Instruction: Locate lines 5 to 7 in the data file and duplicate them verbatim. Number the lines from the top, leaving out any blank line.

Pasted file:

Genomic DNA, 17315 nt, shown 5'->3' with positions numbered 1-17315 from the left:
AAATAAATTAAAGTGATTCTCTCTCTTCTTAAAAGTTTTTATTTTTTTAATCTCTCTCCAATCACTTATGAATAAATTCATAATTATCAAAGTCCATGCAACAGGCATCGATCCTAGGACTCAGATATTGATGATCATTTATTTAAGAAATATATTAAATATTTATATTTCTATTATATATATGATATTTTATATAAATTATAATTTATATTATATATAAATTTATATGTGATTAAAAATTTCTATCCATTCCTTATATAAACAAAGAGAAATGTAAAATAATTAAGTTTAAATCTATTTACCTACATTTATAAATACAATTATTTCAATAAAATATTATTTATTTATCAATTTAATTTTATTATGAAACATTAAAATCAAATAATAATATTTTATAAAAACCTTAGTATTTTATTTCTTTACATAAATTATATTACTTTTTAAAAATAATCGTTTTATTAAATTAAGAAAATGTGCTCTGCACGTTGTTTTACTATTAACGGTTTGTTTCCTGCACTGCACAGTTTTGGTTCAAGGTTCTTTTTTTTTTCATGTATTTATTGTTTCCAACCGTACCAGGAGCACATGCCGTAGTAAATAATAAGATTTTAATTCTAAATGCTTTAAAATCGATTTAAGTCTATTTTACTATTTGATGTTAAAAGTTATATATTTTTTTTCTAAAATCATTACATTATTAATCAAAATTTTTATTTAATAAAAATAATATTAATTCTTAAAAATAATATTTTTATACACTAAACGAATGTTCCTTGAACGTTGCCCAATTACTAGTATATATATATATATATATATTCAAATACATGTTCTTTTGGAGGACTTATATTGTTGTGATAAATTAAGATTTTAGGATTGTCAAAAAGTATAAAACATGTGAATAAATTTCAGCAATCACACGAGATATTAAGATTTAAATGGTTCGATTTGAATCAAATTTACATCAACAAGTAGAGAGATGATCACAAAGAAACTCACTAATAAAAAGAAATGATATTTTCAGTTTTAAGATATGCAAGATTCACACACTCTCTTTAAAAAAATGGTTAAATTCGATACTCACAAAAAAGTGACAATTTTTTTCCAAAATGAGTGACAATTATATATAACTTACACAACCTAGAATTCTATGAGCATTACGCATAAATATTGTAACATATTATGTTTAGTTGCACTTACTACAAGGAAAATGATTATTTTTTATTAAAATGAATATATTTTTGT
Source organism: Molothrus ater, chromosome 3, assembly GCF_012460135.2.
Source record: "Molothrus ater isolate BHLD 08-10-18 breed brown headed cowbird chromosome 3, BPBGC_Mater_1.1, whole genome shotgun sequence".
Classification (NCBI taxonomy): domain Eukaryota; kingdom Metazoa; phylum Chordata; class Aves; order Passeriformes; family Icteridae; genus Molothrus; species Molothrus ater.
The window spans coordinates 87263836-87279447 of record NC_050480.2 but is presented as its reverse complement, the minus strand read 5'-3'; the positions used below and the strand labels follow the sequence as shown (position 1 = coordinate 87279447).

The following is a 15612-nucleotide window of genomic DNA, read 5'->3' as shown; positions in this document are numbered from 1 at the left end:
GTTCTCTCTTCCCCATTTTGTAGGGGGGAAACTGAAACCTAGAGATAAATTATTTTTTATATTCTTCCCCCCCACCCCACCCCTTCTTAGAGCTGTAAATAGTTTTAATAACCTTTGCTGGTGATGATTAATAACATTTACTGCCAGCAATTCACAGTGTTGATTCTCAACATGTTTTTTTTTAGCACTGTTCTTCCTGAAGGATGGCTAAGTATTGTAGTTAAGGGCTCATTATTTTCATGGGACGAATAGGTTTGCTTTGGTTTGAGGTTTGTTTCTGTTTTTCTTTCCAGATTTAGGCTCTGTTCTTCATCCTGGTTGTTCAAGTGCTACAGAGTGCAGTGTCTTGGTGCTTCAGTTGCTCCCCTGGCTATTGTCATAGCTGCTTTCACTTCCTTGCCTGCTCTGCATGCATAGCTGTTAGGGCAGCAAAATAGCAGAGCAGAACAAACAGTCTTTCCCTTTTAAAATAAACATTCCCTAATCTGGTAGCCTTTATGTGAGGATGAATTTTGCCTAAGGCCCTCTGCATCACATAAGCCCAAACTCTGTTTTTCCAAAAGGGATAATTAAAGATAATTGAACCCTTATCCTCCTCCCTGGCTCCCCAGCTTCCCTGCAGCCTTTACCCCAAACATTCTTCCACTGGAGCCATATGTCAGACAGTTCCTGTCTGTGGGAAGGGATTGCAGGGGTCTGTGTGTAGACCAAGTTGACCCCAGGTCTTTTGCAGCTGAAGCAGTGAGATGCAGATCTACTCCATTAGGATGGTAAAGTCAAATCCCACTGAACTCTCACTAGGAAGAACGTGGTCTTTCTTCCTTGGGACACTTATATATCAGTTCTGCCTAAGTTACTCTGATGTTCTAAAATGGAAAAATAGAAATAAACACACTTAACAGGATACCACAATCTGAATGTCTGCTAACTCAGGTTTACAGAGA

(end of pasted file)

Classification (NCBI taxonomy): domain Eukaryota; kingdom Metazoa; phylum Chordata; class Aves; order Passeriformes; family Icteridae; genus Molothrus; species Molothrus ater.
The window spans coordinates 87263836-87279447 of record NC_050480.2 but is presented as its reverse complement, the minus strand read 5'-3'; the positions used below and the strand labels follow the sequence as shown (position 1 = coordinate 87279447).

The following is a 15612-nucleotide window of genomic DNA, read 5'->3' as shown; positions in this document are numbered from 1 at the left end: